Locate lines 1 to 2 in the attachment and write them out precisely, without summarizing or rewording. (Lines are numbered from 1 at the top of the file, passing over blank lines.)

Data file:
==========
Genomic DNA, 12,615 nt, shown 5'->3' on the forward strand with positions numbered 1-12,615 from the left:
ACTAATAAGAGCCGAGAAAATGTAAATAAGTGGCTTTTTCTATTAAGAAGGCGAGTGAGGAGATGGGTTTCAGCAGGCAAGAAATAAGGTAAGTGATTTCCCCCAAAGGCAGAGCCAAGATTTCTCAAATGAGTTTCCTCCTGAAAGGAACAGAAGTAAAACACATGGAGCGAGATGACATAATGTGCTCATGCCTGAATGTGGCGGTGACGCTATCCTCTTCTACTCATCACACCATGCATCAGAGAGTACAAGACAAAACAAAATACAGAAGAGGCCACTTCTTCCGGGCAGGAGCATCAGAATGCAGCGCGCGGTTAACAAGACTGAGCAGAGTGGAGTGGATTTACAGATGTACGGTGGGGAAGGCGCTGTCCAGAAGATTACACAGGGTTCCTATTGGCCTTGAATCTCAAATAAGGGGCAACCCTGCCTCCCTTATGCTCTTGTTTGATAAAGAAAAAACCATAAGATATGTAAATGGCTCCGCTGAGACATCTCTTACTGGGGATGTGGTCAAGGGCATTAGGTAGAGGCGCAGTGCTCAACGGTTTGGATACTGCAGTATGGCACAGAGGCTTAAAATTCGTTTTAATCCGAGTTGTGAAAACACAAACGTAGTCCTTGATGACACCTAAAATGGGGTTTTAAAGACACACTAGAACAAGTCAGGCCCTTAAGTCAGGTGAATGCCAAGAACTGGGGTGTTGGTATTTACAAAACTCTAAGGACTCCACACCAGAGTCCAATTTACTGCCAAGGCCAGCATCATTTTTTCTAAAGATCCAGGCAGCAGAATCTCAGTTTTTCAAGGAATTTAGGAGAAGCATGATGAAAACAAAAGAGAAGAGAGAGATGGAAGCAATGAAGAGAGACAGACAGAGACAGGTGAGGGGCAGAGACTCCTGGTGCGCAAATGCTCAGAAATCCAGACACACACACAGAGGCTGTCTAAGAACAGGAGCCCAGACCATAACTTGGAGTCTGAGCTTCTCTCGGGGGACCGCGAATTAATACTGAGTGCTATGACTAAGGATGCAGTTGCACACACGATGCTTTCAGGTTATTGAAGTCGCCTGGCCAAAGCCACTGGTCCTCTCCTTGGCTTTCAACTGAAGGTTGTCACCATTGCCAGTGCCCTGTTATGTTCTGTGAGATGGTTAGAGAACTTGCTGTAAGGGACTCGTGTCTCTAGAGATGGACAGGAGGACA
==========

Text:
Genomic DNA, 12,615 nt, shown 5'->3' on the forward strand with positions numbered 1-12,615 from the left:
ACTAATAAGAGCCGAGAAAATGTAAATAAGTGGCTTTTTCTATTAAGAAGGCGAGTGAGGAGATGGGTTTCAGCAGGCAAGAAATAAGGTAAGTGATTTCCCCCAAAGGCAGAGCCAAGATTTCTCAAATGAGTTTCCTCCTGAAAGGAACAGAAGTAAAACACATGGAGCGAGATGACATAATGTGCTCATGCCTGAATGTGGCGGTGACGCTATCCTCTTCTACTCATCACACCATGCATCAGAGAGTACAAGACAAAACAAAATACAGAAGAGGCCACTTCTTCCGGGCAGGAGCATCAGAATGCAGCGCGCGGTTAACAAGACTGAGCAGAGTGGAGTGGATTTACAGATGTACGGTGGGGAAGGCGCTGTCCAGAAGATTACACAGGGTTCCTATTGGCCTTGAATCTCAAATAAGGGGCAACCCTGCCTCCCTTATGCTCTTGTTTGATAAAGAAAAAACCATAAGATATGTAAATGGCTCCGCTGAGACATCTCTTACTGGGGATGTGGTCAAGGGCATTAGGTAGAGGCGCAGTGCTCAACGGTTTGGATACTGCAGTATGGCACAGAGGCTTAAAATTCGTTTTAATCCGAGTTGTGAAAACACAAACGTAGTCCTTGATGACACCTAAAATGGGGTTTTAAAGACACACTAGAACAAGTCAGGCCCTTAAGTCAGGTGAATGCCAAGAACTGGGGTGTTGGTATTTACAAAACTCTAAGGACTCCACACCAGAGTCCAATTTACTGCCAAGGCCAGCATCATTTTTTCTAAAGATCCAGGCAGCAGAATCTCAGTTTTTCAAGGAATTTAGGAGAAGCATGATGAAAACAAAAGAGAAGAGAGAGATGGAAGCAATGAAGAGAGACAGACAGAGACAGGTGAGGGGCAGAGACTCCTGGTGCGCAAATGCTCAGAAATCCAGACACACACACAGAGGCTGTCTAAGAACAGGAGCCCAGACCATAACTTGGAGTCTGAGCTTCTCTCGGGGGACCGCGAATTAATACTGAGTGCTATGACTAAGGATGCAGTTGCACACACGATGCTTTCAGGTTATTGAAGTCGCCTGGCCAAAGCCACTGGTCCTCTCCTTGGCTTTCAACTGAAGGTTGTCACCATTGCCAGTGCCCTGTTATGTTCTGTGAGATGGTTAGAGAACTTGCTGTAAGGGACTCGTGTCTCTAGAGATGGACAGGAGGACA